This large house near the center of town typifies the comfortable lifestyle that leading nineteenth-century citizens enjoyed in courthouse towns across the state. The two-story brick house is set well back from the street. It was begun in 1841, and a c. 1871 addition more than doubled its size. Vaguely Italianate but basically vernacular, the house has several intersecting gables, expansive porches, and a breezeway that connects to a board-and-batten service structure. James McGrew (1813–1910), a leader in the movement against Virginia's secession, was instrumental in forming the new state of West Virginia. He served in the first state legislature and later became a U.S. congressman. The Society for Preservation of McGrew House now owns the house and is restoring it.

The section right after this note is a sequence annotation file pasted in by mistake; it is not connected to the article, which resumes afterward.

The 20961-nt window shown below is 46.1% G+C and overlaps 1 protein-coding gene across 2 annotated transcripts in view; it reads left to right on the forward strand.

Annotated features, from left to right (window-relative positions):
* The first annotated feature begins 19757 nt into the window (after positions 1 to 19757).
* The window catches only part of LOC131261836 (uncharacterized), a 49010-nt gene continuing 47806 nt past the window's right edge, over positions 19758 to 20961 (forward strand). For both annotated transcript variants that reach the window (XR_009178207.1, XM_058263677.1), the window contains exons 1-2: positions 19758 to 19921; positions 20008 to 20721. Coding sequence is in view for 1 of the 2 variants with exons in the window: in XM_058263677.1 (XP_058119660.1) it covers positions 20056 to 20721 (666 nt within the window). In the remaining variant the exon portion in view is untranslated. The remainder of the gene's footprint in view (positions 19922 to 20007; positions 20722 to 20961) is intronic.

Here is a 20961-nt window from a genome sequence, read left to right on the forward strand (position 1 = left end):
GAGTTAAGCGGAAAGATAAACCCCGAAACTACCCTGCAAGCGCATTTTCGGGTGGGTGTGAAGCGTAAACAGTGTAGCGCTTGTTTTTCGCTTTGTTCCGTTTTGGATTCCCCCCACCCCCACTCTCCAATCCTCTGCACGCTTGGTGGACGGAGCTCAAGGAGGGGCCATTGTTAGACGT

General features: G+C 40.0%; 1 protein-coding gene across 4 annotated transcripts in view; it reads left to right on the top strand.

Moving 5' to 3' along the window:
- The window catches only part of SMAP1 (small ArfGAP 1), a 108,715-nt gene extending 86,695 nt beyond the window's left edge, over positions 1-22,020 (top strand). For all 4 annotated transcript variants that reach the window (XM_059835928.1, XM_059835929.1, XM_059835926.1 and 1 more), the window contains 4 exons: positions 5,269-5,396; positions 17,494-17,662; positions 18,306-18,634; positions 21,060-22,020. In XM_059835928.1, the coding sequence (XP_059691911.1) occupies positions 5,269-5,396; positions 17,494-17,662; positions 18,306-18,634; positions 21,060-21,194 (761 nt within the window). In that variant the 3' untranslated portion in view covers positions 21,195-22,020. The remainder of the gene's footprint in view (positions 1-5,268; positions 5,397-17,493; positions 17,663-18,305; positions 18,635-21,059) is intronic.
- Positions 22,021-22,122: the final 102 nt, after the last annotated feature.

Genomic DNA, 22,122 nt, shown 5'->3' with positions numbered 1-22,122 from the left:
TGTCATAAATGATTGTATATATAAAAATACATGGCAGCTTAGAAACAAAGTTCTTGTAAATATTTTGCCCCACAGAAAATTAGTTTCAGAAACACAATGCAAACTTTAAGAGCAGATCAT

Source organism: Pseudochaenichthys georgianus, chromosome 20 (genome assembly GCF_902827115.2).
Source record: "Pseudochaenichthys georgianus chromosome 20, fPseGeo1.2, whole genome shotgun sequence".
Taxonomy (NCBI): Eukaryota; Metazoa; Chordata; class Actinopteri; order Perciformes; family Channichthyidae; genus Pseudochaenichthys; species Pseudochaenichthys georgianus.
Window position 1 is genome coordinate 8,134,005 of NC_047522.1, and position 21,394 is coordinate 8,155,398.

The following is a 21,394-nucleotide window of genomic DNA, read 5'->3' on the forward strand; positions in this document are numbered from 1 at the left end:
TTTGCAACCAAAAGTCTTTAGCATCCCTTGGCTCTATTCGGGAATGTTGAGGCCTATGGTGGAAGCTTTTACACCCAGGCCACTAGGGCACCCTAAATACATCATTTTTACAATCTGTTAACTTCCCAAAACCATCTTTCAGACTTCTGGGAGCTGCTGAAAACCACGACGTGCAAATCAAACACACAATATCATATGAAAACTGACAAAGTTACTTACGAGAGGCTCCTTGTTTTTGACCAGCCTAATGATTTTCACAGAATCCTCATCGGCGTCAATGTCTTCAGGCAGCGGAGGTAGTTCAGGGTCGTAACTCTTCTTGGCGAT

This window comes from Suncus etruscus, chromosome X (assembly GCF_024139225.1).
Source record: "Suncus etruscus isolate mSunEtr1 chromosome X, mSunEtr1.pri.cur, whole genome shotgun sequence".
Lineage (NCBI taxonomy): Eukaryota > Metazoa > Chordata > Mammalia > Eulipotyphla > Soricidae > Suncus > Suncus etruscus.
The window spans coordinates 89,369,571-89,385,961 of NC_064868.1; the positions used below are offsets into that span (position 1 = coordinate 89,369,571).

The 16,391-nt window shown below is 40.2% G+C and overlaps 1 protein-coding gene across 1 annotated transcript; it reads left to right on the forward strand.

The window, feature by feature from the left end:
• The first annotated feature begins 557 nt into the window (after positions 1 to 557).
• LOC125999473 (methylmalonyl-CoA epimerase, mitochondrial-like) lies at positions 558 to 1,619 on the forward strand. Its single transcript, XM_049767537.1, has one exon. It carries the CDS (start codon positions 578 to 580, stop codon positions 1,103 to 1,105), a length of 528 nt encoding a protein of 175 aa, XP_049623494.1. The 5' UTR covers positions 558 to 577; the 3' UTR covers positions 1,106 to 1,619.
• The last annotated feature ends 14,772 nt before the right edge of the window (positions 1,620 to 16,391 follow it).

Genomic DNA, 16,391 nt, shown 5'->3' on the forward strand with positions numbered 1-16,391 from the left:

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James McGrew House
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